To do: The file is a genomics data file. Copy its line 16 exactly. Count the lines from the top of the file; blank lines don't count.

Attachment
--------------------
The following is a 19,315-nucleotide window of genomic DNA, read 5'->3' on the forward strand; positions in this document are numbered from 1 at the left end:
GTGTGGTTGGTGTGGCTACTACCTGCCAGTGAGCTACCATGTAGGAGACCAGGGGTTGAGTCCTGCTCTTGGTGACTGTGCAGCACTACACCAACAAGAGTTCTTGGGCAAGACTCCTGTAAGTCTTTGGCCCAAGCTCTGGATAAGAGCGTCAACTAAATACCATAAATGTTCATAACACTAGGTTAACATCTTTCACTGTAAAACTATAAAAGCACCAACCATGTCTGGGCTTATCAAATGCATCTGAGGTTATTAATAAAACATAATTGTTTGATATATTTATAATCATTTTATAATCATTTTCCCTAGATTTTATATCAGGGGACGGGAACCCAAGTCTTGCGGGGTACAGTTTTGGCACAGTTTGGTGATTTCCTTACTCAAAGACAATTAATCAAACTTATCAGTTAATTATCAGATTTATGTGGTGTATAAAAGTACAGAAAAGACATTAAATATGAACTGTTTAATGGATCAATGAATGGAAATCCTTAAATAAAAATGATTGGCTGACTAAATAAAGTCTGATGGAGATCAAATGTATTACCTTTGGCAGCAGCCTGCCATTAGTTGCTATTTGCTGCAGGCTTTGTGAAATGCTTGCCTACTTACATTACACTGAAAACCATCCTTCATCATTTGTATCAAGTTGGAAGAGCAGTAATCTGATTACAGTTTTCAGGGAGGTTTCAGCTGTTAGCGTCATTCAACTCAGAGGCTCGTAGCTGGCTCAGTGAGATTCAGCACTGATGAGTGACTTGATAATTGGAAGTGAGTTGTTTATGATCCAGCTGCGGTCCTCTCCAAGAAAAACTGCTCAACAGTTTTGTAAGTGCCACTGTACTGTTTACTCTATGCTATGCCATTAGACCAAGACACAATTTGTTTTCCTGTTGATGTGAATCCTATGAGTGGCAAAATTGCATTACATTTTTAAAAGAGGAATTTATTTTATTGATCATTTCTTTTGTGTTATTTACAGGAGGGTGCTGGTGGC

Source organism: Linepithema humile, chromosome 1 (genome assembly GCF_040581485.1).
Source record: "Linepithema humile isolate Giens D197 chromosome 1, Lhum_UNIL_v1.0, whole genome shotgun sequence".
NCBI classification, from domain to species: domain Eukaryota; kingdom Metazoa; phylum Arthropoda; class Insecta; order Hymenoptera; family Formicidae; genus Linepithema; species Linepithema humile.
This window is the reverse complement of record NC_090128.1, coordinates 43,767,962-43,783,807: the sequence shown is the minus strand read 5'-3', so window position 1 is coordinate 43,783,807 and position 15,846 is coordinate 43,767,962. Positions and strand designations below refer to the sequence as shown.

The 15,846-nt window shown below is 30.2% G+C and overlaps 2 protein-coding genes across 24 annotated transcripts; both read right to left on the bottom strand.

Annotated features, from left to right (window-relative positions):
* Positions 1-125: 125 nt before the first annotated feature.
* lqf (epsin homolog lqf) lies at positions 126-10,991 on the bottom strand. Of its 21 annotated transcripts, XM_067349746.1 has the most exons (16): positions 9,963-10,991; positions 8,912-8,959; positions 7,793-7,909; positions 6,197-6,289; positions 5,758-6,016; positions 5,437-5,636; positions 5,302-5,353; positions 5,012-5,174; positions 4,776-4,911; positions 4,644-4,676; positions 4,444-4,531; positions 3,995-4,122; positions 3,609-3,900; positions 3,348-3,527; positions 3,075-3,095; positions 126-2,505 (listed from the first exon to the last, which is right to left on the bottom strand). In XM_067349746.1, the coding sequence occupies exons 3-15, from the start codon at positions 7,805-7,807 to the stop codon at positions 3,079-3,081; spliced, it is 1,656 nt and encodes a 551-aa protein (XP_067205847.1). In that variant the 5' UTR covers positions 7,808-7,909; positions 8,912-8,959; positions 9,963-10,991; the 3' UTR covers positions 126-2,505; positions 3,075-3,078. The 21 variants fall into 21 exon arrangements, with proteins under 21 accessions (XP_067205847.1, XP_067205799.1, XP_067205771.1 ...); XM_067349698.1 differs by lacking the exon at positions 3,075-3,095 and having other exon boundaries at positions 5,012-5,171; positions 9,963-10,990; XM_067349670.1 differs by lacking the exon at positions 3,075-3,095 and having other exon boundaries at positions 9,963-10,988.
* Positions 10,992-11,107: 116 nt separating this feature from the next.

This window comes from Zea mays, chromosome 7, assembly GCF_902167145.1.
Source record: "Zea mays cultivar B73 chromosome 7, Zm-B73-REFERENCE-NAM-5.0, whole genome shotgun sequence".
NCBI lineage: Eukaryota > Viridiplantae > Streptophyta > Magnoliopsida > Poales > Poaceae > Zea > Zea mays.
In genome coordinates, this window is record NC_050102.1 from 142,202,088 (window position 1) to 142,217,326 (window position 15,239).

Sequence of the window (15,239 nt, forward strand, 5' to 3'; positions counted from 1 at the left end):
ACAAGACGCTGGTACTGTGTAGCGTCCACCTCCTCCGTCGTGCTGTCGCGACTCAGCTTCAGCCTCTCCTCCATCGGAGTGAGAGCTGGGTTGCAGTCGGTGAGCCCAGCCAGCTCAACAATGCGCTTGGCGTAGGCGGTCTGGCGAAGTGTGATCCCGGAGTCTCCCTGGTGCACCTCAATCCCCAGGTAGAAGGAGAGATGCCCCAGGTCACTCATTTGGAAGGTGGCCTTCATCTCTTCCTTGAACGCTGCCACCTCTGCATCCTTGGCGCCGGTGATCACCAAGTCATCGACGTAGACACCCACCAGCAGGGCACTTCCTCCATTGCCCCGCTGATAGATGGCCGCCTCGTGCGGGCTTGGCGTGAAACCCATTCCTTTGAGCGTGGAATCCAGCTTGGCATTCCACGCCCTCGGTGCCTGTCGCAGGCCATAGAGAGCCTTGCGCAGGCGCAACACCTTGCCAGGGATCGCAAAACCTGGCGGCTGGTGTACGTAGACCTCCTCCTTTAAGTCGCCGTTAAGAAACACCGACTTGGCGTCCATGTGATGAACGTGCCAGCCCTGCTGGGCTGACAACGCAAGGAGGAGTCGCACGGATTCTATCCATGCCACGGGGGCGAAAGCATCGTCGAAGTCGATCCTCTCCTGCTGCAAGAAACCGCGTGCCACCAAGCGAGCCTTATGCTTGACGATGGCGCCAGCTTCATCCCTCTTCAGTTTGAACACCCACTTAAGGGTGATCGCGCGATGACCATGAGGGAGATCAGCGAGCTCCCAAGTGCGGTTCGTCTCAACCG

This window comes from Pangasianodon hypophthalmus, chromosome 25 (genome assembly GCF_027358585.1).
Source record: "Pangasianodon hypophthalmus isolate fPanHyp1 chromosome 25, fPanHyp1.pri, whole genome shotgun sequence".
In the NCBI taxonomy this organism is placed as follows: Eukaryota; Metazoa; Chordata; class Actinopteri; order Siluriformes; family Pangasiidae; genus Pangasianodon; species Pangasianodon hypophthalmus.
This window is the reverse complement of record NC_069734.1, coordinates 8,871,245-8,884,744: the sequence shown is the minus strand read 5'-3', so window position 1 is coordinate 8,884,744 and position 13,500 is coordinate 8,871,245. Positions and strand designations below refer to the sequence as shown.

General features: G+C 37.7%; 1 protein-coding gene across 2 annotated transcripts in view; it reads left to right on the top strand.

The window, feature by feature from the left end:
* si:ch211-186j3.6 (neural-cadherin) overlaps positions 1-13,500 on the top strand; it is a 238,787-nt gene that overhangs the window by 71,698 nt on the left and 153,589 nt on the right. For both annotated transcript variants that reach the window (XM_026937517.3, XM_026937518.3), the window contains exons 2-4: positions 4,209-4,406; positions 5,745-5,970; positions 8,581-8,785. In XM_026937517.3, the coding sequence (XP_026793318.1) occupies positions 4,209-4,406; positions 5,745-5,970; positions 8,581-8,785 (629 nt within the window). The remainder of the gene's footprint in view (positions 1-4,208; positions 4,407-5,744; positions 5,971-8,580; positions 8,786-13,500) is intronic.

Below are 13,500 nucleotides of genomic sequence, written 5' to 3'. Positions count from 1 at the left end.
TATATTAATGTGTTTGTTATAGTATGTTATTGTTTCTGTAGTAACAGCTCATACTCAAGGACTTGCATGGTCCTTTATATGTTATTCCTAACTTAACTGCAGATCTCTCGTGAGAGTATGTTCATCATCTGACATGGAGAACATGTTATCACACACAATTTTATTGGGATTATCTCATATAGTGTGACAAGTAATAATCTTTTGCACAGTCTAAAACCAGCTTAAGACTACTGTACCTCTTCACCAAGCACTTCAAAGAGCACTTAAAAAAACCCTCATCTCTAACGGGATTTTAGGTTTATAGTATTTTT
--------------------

Sequence of the window (15,239 nt, forward strand, 5' to 3'; positions counted from 1 at the left end):